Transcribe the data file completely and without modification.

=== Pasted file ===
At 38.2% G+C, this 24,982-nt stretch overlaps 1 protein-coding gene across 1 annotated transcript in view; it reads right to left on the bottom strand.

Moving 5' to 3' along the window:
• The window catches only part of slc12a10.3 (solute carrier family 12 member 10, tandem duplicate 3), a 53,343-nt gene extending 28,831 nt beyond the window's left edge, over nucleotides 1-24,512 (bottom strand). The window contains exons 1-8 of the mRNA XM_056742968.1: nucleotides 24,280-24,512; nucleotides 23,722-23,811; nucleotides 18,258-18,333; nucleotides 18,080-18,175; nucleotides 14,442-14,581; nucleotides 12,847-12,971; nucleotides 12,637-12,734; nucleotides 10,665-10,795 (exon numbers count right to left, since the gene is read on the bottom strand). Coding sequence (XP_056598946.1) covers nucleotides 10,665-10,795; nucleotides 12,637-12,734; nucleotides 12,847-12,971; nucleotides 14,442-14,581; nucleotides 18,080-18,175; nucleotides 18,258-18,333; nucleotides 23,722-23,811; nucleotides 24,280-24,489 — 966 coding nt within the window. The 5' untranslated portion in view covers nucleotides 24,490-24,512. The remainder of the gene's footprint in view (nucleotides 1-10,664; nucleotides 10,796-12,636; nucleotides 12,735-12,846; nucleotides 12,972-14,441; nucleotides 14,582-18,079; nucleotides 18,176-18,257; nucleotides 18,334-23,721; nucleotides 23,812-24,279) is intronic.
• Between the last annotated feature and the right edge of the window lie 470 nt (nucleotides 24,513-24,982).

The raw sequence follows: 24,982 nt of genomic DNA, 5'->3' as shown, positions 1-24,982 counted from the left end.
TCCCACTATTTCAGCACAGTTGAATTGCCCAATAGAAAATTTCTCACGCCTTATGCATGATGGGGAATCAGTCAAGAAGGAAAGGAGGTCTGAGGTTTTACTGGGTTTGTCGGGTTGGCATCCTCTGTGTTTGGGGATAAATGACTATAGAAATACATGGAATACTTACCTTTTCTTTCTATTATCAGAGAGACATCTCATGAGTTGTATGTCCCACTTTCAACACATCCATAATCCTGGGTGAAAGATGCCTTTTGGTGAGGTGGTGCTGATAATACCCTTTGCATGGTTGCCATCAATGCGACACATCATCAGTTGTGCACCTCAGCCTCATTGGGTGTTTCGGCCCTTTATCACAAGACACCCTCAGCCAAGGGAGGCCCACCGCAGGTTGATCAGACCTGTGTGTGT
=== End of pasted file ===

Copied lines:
At 38.2% G+C, this 24,982-nt stretch overlaps 1 protein-coding gene across 1 annotated transcript in view; it reads right to left on the bottom strand.

Moving 5' to 3' along the window:
• The window catches only part of slc12a10.3 (solute carrier family 12 member 10, tandem duplicate 3), a 53,343-nt gene extending 28,831 nt beyond the window's left edge, over nucleotides 1-24,512 (bottom strand). The window contains exons 1-8 of the mRNA XM_056742968.1: nucleotides 24,280-24,512; nucleotides 23,722-23,811; nucleotides 18,258-18,333; nucleotides 18,080-18,175; nucleotides 14,442-14,581; nucleotides 12,847-12,971; nucleotides 12,637-12,734; nucleotides 10,665-10,795 (exon numbers count right to left, since the gene is read on the bottom strand). Coding sequence (XP_056598946.1) covers nucleotides 10,665-10,795; nucleotides 12,637-12,734; nucleotides 12,847-12,971; nucleotides 14,442-14,581; nucleotides 18,080-18,175; nucleotides 18,258-18,333; nucleotides 23,722-23,811; nucleotides 24,280-24,489 — 966 coding nt within the window. The 5' untranslated portion in view covers nucleotides 24,490-24,512. The remainder of the gene's footprint in view (nucleotides 1-10,664; nucleotides 10,796-12,636; nucleotides 12,735-12,846; nucleotides 12,972-14,441; nucleotides 14,582-18,079; nucleotides 18,176-18,257; nucleotides 18,334-23,721; nucleotides 23,812-24,279) is intronic.
• Between the last annotated feature and the right edge of the window lie 470 nt (nucleotides 24,513-24,982).

The raw sequence follows: 24,982 nt of genomic DNA, 5'->3' as shown, positions 1-24,982 counted from the left end.
TCCCACTATTTCAGCACAGTTGAATTGCCCAATAGAAAATTTCTCACGCCTTATGCATGATGGGGAATCAGTCAAGAAGGAAAGGAGGTCTGAGGTTTTACTGGGTTTGTCGGGTTGGCATCCTCTGTGTTTGGGGATAAATGACTATAGAAATACATGGAATACTTACCTTTTCTTTCTATTATCAGAGAGACATCTCATGAGTTGTATGTCCCACTTTCAACACATCCATAATCCTGGGTGAAAGATGCCTTTTGGTGAGGTGGTGCTGATAATACCCTTTGCATGGTTGCCATCAATGCGACACATCATCAGTTGTGCACCTCAGCCTCATTGGGTGTTTCGGCCCTTTATCACAAGACACCCTCAGCCAAGGGAGGCCCACCGCAGGTTGATCAGACCTGTGTGTGT